I keep going back to Islas Canarias. Not the Spanish islands where so many of my fellow Cubans have roots, but the popular restaurant on Northwest 27th Avenue, near Little Havana, where I take friends and family looking for real Cuban cooking. Real and tasty.
In the early 1960s, my family lived in Tampa, and though that city has had a distinct Cuban flavor since the 1890s, we were hungry for something closer to what we knew on the island. There was a time when it could readily be found in Miami.
The taste of Cuban food that the first post-Castro exiles brought on their palates was manifest in the early eateries in what would become known as Little Havana. There was moros y cristianos piled high and topped with pork crackling at the marvelous Casablanca coffee shop, now a memory. Baked empanadas stuffed with ham, their dough glistening with egg wash, at La Gran Via bakery, today revived by new owners but not what I remember.
Nothing stood the test of time, a commodity that is kindling for the incendiary growth and change of this city. And Miami Cuban food declined. There’s still plenty of it, but much of it can be categorized as industrial.
My craving for the flavors of my Cuban childhood never left, only to be fed by disappointment, except when eating in private homes — and at Islas Canarias. It’s the same menu one expects at Cuban restaurants around town. Nothing fancy or exceptional. But consistently good.
In these days of regional fastidiousness, Islas Canarias would be the name of a place that served the dishes of that archipelago region of Spain. But it’s Cuban through and through, the name coming from the origins of the family that founded and still owns it.
Recently, I took my sister, who has lived most of her life far from sources of Cuban cooking. She had to have picadillo; I tasted it, and the ground meat was silky. When I asked owner Santiago Garcia, he told me it was ground by the in-house butcher, Juan Natalio, who has been with the restaurant since it opened 35 years ago.
I ordered pork with okra, quimbombó, a word that’s like onomatopoeia for an African drum. Okra stew is, indeed, offered to the African deities that dot my culture’s spiritual landscape.
I relish this cultural mishmash, but first of all the food has to taste good. And the puerco con quimbombó at Islas Canarias was delicious, its sauce green from the okra and green peppers, not the tomato-red that makes so many Cuban dishes taste the same. (Later, head chef Patricio Vindell told me he doesn’t use tomato in arroz con pollo, either, just annatto and saffron to color the rice.)
Vindell told me they make the original recipes of founder Raul García, whose family owned bar-restaurants in Havana. Santiago’s sister Nancy runs a tonier version, full bar and all, in West Miami, and there she gets a tad more modern. Still, she insists the base is “the same recipes, the same passion.” And some of the original staff, “all taught by the old man,” adds Santiago.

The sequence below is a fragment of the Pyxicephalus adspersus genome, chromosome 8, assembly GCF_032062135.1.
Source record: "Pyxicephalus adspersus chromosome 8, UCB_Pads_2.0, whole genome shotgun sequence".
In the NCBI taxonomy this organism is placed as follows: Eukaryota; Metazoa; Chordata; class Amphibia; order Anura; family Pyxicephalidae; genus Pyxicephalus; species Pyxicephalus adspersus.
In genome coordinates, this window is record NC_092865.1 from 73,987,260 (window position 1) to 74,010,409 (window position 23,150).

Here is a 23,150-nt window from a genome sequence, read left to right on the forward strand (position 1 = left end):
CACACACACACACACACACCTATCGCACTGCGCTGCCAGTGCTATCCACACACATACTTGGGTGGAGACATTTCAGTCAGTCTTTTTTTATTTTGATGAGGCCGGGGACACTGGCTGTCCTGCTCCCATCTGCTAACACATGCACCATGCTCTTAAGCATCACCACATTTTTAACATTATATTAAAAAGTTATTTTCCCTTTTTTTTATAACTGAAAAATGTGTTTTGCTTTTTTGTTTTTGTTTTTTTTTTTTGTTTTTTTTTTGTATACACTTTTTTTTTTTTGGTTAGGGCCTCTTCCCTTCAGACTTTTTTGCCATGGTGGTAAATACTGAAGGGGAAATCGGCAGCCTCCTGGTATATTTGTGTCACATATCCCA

There were minor innovations along the way.
“When my dad started out, beef had gotten very expensive, so he began making steaks from chicken breasts and chicken thighs,” Santiago says, adding that Raul was one of the first in Miami to serve them.
And then there’s the felicitous fried cow mistake. Vaca frita is flank steak boiled to make soup, then pounded, fried with onions and garlic, and seasoned with sour-orange juice. “Experienced Latin cooks were hard to come by in my dad’s time,” Santiago says. “One of them made a mistake and shredded the beef, like for ropa vieja [the same beef cooked in a tomato sauce], instead of pounding it, and then he fried it. People liked it and it stayed that way on our menu.”
These are subtle variations on basic themes. Like many Miami Cuban eateries, Islas Canarias serves ajiaco — a boiled dinner of meats, Caribbean tubers, plantain and corn — on Mondays, following an old Cuban practice begun by a president who urged the citizens to consume Cuban produce at least once a week.
Side dishes are the traditional plantains and root vegetables, what Cubans call viandas, and other staples, like bean soups and rice. “All the viandas we serve here are fresh,” Vindell says.
I visited the kitchen, and, indeed, everything was fresh and homemade, including the malanga (taro) Vindell was boiling to make a popular cream soup and the plantains he was frying to later crumble into the pork-crackling-spiked mash called fufú.
There are Spanish-Cuban dishes, true to the roots of Cubans who, like me, are only a couple of generations away from Spanish immigrants to the island. Fabada, with broad beans and blood sausage; cocido, with chickpeas and cured meats; and caldo gallego, with white beans and greens, are regular specials, along with porrusalda (leek soup) and garbanzos fried with chorizo and green pepper. (Sebastian reveals a trick he learned from his cooks: Go easy on the green pepper, something many Cubans overdo, because it makes dishes too sweet.)
There are typical Cuban desserts, as well as Nicaraguan tres leches, which has become part of the Miami Cuban menu. And for those who come seeking coffee-shop fare, the Islas Canarias croquetas are legendary, as is its Cuban sandwich.
Except for a handful of items, including a Venezuelan plantain empanada stuffed with mozzarella, Islas Canarias has remained faithful to its Cuban roots. Chef Vindell is Nicaraguan and butcher Natalio, the oldest Islas Canarias staffer, is Puerto Rican, so it’s not solely in the blood. It’s in the tradition.
As our city hurls toward the future at a dizzying speed, and the culinary world rushes to venerate the new new thing, it’s comforting to see a family put on the brakes and, in doing so, succeed.